Wednesday, May 4, 2011

The Fifth Sunday of Easter Year A

The Fifth Sunday of Easter A
(Revised common Lectionary)

Acts 7: 55-60; Psalm 31:1-5; I Peter 2:2-10; John 14: 1-14

As a leader of a minority (the Hellenists) within the early community of believers, Stephen could attract critics from other factions within the church. As Raymond Brown observes, Luke's description of the death of the first martyr parallels Luke's description of the death of Jesus in his gospel. (A Once and Coming Spirit at Pentecost, Collegeville: The Liturgical Press, 1994, pp 49-50)

Using recurring images and even complete phrases from other psalms, the books of Jeremiah and Jonah, the psalmist composes a model supplication to God. The image of God bending down to help is intimate and vivid.

Drawing directly from the psalms and Isaiah, the writer of this epistle re-shapes the familiar proclamation about the life, death and resurrection of Jesus as once rejected but now the chief cornerstone. Now, he writes, those who believe are to be "living stones" of a new entity, the church, whose mission is to "proclaim the mighty acts" of God.

Believe/trust God; believe/trust me, John's Jesus tells his disciples as he introduces some key teachings, which get a little more audacious than the last until they reaching a startling climax.  His fate (death/resurrection) is "the way" he travels so that those who follow him will come along, too, and arrive at his "Father's house" where rooms have been prepared.  Thomas is baffled. "Lord, we do not know where you are going.  How can we know the way?" John's Jesus explains that he is "the way, the truth and the life."  Then he intensifies the claims:  "If you know me, you will know the Father also."  Now Philip is confused.  "Show us the Father and we will be satisfied."  Jesus becomes exasperated: "Have I been with you all this time. Philip, and you still do not know me?"  This exchange leads to a further intensification of the equivalency between himself and the Father: "whoever has seen me has seen the Father."  John's Jesus then identifies the criterion by which they can/should know for sure his actual identity: the words and works of Jesus are identical to the Father's.  "I am in the Father and the Father is in me...."  What guarantee does Jesus offer to back up this claim?-- "the works themselves."  But these words/works of the Father, which are identical to the words/works of Jesus do not stop when he returns to the Father.  Now comes the unexpected climax:  "the one who believes in me will also do the work I do, in fact, will do greater works...." (!)  Indeed, the return of Jesus to the Father will enable him  to grant "whatever you ask in my name." 

For all is dazzling innovations and unique amendments, John's narrative has a single, clear, consistent message: Jesus, who was present at creation, and, after his execution and resurrection returned to the Father, was the exact replica among us of the Father in word and deed, which John sums up in one irreducible trait: "Gos is love."  This is the claim that cuts through every bit of malarkey (religious or otherwise) that has or ever will be produced and gives the Christian gospel coherence.  What is God's nature? Love.  What is God's method? Love.  What is God's purpose? Love.  And if all that were not enough, you, dear reader/follower, can achieve even more than Jesus did!  (Luke's Acts of the Apostle's provides the first such example in Stephen.)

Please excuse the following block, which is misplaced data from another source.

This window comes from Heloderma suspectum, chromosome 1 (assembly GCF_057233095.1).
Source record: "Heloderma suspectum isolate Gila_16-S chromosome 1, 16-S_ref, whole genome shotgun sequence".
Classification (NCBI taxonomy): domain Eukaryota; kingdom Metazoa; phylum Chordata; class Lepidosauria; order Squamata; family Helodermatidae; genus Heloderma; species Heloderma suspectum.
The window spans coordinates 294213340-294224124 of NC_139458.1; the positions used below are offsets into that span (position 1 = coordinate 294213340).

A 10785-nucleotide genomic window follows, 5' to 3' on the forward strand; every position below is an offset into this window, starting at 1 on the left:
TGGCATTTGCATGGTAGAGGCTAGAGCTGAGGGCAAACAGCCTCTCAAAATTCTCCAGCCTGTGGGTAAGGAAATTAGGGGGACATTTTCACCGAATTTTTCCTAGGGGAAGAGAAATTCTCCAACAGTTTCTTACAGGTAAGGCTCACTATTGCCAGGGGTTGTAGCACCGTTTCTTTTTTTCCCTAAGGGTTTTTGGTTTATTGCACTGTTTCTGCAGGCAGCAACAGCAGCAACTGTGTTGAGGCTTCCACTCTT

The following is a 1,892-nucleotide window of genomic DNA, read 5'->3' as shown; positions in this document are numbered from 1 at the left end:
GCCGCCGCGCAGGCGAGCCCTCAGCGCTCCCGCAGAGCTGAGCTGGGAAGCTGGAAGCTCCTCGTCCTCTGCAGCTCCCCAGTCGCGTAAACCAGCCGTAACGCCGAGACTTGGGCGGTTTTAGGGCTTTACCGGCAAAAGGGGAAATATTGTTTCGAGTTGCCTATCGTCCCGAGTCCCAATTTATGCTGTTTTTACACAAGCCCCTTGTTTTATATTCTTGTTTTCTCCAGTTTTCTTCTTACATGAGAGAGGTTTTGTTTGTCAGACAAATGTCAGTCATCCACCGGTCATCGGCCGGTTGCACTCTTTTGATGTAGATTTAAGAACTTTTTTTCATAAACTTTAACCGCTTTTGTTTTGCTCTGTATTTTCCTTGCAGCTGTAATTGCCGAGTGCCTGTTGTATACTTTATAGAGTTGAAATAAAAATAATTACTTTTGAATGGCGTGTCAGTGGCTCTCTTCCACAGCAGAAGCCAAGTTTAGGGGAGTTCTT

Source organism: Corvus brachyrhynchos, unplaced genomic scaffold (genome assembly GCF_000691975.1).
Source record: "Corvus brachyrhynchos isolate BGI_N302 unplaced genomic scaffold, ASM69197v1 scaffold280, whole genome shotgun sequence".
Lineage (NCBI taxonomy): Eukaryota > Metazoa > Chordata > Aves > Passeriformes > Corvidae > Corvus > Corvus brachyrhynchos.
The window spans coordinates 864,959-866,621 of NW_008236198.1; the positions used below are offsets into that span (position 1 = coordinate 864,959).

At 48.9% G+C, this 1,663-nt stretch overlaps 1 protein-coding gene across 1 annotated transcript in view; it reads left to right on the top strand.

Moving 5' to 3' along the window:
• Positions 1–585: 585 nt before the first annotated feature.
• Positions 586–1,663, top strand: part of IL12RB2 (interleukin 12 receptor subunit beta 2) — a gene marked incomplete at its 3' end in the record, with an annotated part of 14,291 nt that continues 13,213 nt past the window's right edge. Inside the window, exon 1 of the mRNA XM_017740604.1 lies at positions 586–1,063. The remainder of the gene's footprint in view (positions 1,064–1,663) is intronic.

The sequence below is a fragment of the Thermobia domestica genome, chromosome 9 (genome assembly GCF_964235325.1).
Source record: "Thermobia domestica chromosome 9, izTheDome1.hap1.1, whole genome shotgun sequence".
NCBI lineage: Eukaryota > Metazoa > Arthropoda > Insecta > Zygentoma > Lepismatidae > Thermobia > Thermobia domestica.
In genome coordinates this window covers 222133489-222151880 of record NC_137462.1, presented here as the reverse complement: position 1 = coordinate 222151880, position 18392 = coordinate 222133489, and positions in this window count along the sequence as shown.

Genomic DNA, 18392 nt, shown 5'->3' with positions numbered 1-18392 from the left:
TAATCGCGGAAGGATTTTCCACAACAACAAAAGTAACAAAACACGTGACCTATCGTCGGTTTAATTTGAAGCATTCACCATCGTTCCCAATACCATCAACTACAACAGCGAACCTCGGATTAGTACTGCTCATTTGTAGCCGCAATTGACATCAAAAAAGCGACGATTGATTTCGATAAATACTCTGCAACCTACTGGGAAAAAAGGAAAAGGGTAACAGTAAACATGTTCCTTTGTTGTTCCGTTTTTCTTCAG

The scriptures are wily, clever, creative, effective, worldly (in the sense of a thorough knowledge of human nature), but rarely subtle. John's claim is daring, blunt and clear: God's mission embodied in Jesus is now transferred to those who follow him! Just as God entrusted this mission and message to one man, Jesus, who was subjected to flawed humanity so now God entrusts that mission and message to the same people who enabled the execution of Jesus! Their (our) connection to God is directly through the knowledge and love of Jesus. What a glorious promise to such unlikely people. Citing Von Balthasar's insistence that the church is the body of Christ only because (and when?) Christ is the head, Michael Jinkins writes: "While speaking of the church as the Body of Christ, we at the very same time speak of the church, universal and particular, as a social and historical fact among other social and historical facts, as principality and a power among other powers, as a center of political agenda-making and scheming, as a community of human beings fraught with frailty in whom the Spirit of God dwells like a priceless treasure in an earthen vessel. To recognize the facticity, frailty and falleneness of the church need not take away from the faith-full recognition of the church as the Body of Christ (any more than the christological recognition that God was incarnate in our humanity takes away from the wonder of Christ indwelling our actual fallen human flesh.)" (The Church Faces Death: Ecclesiology in a Post-Modern Context, pp 94-95)  The scriptures chronicle staggering examples of human failures, and still make such an audacious claim on our behalf!